Modern phenomenon The Jew's identity is unclear, Yehoshua believes, because it lacks the traditional components of national identity, such as territory and language; therefore, it arouses and taps hostility and fear. Within the Jewish identity lies an imaginative component that dialectically stimulates the mind of the non-Jew, who then projects all of his fears onto the Jew to the point of murderous frenzy. As Yehoshua claims in his opening, this foundation is what links Seneca and Tacitus to Richard Wagner and Ferdinand Celine. Still, it is doubtful whether fear of the Jews can even be spoken of in the context of the ancient world. The Christian world was also easily willing to accommodate the Jews, as long as they acknowledged the truth encompassed in the triumph of the Church. The Church was not, and still is not, afraid of the amorphous Jewish "identity," or, as it was called from the 18th century onward, of the Jewish mind or soul. The Inquisition had only one demand for the Jews: that they become Christian.

The phenomenon Yehoshua describes is therefore part of the modern world. From 1789 on, the Jewish problem became one of the core questions of 19th- and 20th-century European culture. The universalism of human rights was supposed to replace the universalism of Christianity. But resistance to the Enlightenment's universalism and rationalism gave rise to the cult of national-cultural distinction. The source of nationalism was not the French Revolution, but the rejection of Enlightenment universalism. From that moment on, the Jews' existence in Europe became a problem. Jews could exist in the society of the old regime, and they could also exist in a liberal society, where human beings are conceived as individuals endowed with universal, and therefore equal, rights. But they could not exist in a society that thinks of itself as a tribe, in a society of blood and land terms found not only in German, but in French as well.

This common denominator of radical French nationalism and German folk nationalism is of vital importance for understanding Europe in the last two centuries. By 1900 it was already clear that one tribal society could not absorb or tolerate the presence of another. How could the French "identity" which nationalists and anti-Semites viewed as an equally wondrous product of Christianity and nationalism, of God's mysterious workings in history accept as equal citizens the members of a desert tribe scattered all over Europe? Lethal anti-Semitism is not the product of Jewish "identity," but of the cultural revolution that took place in Europe. Once the center of gravity shifted from what people had in common to what separated them - national genius, history, culture, religion, language the Jews were at risk; they were already at risk 150 years before the Holocaust. Anyone studying the Jewish question through the perspective of European history from the 18th century on cannot help but see that the sources of anti-Semitism lay primarily outside the Jews themselves.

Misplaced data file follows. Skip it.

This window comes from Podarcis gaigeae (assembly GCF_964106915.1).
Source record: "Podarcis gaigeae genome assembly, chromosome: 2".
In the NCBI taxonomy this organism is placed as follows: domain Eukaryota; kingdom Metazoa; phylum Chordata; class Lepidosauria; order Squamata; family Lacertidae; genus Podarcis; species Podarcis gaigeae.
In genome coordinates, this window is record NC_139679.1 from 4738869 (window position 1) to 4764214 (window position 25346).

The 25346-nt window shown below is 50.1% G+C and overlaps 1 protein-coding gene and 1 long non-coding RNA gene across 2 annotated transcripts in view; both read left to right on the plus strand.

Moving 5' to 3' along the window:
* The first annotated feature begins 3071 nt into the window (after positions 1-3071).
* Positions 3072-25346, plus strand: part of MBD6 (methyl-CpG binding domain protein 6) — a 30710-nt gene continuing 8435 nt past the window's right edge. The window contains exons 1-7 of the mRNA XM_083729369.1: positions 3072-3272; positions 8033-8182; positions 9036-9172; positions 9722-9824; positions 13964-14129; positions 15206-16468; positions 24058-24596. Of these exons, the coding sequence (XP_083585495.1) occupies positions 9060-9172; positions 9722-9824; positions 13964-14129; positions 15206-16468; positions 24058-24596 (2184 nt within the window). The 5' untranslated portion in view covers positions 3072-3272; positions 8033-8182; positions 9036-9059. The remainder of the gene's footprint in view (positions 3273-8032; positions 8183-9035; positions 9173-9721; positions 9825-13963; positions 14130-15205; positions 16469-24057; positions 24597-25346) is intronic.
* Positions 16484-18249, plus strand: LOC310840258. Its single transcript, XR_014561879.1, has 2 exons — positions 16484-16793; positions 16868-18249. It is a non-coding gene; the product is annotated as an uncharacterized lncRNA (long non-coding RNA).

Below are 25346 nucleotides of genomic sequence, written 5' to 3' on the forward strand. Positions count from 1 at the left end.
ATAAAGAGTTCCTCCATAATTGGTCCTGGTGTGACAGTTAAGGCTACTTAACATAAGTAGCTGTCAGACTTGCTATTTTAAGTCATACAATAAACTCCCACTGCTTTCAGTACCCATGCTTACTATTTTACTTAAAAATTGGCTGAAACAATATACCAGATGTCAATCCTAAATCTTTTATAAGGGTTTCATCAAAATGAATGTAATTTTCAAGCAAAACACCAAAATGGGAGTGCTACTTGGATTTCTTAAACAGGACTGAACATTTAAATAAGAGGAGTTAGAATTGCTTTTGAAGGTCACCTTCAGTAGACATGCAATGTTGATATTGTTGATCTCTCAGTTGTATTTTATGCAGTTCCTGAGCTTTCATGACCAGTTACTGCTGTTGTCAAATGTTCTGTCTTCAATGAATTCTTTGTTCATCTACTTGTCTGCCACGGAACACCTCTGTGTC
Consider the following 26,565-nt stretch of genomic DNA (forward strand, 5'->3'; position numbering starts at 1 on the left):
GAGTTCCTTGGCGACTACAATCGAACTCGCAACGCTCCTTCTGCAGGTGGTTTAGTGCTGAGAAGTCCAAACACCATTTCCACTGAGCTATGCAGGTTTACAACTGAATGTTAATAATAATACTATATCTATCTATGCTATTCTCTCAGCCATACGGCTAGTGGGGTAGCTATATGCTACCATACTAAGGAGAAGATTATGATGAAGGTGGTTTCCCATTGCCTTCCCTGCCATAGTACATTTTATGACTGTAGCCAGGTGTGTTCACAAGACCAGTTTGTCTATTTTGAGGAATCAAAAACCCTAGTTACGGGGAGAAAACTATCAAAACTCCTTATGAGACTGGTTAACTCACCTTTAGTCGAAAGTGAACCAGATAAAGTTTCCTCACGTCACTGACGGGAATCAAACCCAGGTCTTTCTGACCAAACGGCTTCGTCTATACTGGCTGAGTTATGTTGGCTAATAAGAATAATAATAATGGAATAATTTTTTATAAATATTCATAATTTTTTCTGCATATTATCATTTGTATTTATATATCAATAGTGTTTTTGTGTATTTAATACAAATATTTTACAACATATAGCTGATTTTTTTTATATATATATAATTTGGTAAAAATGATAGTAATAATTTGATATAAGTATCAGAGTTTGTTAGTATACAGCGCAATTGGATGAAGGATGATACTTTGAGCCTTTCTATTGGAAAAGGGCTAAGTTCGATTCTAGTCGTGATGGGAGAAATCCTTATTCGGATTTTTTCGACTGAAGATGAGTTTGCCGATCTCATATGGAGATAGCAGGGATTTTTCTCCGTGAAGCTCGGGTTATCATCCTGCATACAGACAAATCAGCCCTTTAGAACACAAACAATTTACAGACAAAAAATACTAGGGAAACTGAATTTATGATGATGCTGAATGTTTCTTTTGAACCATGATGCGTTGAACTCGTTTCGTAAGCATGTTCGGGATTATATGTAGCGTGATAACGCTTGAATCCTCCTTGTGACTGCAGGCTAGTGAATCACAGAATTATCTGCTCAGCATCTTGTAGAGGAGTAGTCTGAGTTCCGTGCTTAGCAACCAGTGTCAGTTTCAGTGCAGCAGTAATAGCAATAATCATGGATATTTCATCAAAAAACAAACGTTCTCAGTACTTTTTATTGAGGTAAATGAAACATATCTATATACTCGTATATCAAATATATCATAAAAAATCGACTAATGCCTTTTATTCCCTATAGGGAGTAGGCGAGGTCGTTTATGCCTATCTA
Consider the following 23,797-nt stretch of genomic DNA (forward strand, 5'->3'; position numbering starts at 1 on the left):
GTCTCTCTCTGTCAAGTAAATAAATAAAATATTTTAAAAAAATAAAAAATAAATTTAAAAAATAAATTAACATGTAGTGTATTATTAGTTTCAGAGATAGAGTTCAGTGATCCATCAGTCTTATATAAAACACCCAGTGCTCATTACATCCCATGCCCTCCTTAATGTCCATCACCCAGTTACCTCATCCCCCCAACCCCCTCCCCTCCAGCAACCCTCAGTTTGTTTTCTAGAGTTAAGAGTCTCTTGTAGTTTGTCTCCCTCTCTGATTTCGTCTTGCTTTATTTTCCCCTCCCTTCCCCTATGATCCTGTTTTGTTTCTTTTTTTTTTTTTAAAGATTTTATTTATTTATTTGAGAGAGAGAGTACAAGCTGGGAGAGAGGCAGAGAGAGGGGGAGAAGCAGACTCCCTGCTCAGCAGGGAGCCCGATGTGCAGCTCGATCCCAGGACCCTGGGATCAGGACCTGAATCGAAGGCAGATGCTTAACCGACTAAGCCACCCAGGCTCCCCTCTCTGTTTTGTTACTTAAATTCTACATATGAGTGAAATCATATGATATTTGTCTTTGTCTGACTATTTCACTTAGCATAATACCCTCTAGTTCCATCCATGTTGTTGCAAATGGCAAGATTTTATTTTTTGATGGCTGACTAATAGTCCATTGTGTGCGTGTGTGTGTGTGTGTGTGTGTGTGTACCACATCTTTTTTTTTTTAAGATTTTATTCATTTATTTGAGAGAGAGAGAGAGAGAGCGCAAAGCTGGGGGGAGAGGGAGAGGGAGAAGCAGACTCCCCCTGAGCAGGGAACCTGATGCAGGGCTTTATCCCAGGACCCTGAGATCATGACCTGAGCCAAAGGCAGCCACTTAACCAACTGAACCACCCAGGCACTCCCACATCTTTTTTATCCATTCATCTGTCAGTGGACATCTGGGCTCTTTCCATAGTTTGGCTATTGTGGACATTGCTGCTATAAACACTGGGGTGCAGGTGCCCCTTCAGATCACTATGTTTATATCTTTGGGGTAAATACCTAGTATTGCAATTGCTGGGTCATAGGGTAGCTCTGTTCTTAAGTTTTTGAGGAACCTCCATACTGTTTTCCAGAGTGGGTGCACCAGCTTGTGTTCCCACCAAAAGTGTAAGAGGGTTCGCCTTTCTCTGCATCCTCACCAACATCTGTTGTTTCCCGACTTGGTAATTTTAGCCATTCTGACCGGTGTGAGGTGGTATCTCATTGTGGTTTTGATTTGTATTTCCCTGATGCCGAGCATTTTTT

And indeed, anti-Semitism was borne on the wings of the anti-Enlightenment revolution the revolution that gave birth to folk nationalism, which spread through Europe like a brushfire. As a historical force, liberal nationalism never progressed beyond the phase it was in during the first years of the French Revolution, when the nation was defined in legal and political terms. The Jews were emancipated then, as were the black slaves, and made citizens of equal rights. From the first years of the 19th century, liberal nationalism did not exist except as an abstract construction, without a real historical being; it was a hope for the future that shattered, completely and finally, in the century's latter half. Perhaps today, and only in Western Europe, we might be witnessing the first glimmers of meta-nationalism the beginning of the end for the nation-state in its familiar 20th-century form, and a return to those early days of the French Revolution when Thomas Paine, newly arrived from America, was elected to the legislature of a remote constituency in northwestern France and took office without speaking any French.